President Donald Trump reached an agreement Wednesday with European Commission President Jean-Claude Juncker aimed at averting a transatlantic trade war, easing tensions stoked by Trump’s threat to impose tariffs on car imports.
The two sides agreed to expand European imports of U.S. liquified natural gas and soybeans and lower industrial tariffs on both sides, Trump said. The U.S. and European Union will “hold off on other tariffs” while negotiations proceed, Juncker said.
“We had a big day, very big,” Trump said at a joint statement with Juncker at the White House Wednesday. He hailed “a new phase” of trade relations.
The two leaders also said they would work toward “zero” tariffs on industrial goods, according to Trump. He added that they would try to “resolve” steel and aluminum tariffs he imposed earlier this year and retaliatory duties the EU levied in response.
Trump and Juncker took no questions after their brief remarks in the Rose Garden, an impromptu appearance scheduled after less than two hours of talks.
Juncker came to Washington for a last-ditch bid to avoid U.S. tariffs on cars. He told reporters he entered Wednesday’s meeting with the intention of reaching an agreement with Trump.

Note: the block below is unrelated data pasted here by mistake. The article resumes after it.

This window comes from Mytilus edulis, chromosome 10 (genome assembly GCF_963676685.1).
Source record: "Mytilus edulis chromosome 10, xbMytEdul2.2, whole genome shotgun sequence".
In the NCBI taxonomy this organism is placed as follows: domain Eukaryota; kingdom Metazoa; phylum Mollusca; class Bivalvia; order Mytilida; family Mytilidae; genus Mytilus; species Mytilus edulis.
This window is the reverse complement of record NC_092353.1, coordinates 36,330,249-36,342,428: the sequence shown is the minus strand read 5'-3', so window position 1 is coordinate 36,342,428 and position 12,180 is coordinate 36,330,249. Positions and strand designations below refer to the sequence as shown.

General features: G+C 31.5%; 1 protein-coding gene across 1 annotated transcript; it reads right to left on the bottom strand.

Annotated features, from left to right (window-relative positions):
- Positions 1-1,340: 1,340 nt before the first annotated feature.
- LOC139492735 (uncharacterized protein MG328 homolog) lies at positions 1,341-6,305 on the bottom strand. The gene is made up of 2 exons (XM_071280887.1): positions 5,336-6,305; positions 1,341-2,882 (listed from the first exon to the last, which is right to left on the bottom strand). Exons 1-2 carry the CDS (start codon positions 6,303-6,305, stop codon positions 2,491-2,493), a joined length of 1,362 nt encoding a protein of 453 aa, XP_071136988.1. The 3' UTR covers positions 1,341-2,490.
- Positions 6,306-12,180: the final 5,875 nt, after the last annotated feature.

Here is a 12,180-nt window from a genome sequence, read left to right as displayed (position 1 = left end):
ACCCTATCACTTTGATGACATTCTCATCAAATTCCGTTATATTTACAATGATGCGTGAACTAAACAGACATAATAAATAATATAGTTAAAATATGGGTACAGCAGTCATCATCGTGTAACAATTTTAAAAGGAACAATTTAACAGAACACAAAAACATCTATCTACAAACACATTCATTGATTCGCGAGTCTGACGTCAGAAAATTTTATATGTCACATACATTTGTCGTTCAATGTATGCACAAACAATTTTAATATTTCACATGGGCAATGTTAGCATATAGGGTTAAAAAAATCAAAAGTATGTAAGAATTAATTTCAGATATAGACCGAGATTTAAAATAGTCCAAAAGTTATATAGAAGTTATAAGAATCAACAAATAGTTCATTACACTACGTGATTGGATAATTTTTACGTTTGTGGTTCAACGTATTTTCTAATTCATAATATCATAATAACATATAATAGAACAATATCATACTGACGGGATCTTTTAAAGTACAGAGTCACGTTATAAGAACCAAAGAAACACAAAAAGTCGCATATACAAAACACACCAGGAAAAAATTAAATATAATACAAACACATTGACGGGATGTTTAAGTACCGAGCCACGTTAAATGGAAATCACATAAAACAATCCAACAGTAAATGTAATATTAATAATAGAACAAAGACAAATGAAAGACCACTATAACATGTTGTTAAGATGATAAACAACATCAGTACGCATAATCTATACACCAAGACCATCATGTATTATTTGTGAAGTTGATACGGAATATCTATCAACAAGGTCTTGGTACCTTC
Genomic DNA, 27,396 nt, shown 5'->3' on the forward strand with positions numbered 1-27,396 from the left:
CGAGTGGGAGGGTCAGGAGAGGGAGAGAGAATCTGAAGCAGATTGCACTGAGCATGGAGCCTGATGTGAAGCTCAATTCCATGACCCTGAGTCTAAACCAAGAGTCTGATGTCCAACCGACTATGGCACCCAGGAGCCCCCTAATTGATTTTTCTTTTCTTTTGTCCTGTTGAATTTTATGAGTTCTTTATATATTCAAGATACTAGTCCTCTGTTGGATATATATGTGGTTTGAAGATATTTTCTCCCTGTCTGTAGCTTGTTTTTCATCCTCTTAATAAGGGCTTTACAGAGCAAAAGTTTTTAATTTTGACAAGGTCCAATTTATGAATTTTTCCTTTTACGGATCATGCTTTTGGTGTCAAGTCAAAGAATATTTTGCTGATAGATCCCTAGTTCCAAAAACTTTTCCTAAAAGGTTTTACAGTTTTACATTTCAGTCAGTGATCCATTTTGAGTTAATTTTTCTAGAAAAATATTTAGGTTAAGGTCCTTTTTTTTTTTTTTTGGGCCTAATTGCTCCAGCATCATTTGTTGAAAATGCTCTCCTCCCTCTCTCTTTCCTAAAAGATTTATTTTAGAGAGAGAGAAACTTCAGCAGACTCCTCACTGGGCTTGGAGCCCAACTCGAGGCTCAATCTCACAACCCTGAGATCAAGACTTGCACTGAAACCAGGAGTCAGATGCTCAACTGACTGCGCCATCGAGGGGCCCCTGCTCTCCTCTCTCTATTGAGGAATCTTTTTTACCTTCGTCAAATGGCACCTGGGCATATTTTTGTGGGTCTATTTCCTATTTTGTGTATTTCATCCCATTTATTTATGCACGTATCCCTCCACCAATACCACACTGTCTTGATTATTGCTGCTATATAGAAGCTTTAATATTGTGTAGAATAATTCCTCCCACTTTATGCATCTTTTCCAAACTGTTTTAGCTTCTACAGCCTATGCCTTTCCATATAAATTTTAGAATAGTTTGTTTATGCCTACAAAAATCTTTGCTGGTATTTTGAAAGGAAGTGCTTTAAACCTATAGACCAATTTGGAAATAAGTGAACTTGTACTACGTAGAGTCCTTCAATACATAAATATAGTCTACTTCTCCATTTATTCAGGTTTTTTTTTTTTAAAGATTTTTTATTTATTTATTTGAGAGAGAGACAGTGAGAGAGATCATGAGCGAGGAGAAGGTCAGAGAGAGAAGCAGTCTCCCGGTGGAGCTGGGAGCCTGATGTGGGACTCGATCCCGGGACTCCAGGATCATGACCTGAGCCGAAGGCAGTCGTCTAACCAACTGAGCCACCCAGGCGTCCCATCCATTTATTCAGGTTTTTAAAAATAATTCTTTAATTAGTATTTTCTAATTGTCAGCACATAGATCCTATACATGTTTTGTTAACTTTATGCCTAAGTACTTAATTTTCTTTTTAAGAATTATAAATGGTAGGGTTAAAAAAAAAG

Trump warned at a cabinet meeting last week that he would move forward with 25 percent auto tariffs if the meeting with Juncker didn’t go well.
Trump could impose car tariffs on national security grounds once Commerce Secretary Wilbur Ross completes a required investigation.
Auto tariffs at the level Trump has threatened would add about 10,000 euros ($11,700) to the sticker price of a European-built car sold in the U.S., according a European Commission assessment obtained by Bloomberg News last month. That would cut U.S. imports of European cars and car parts in half, the commission forecast.
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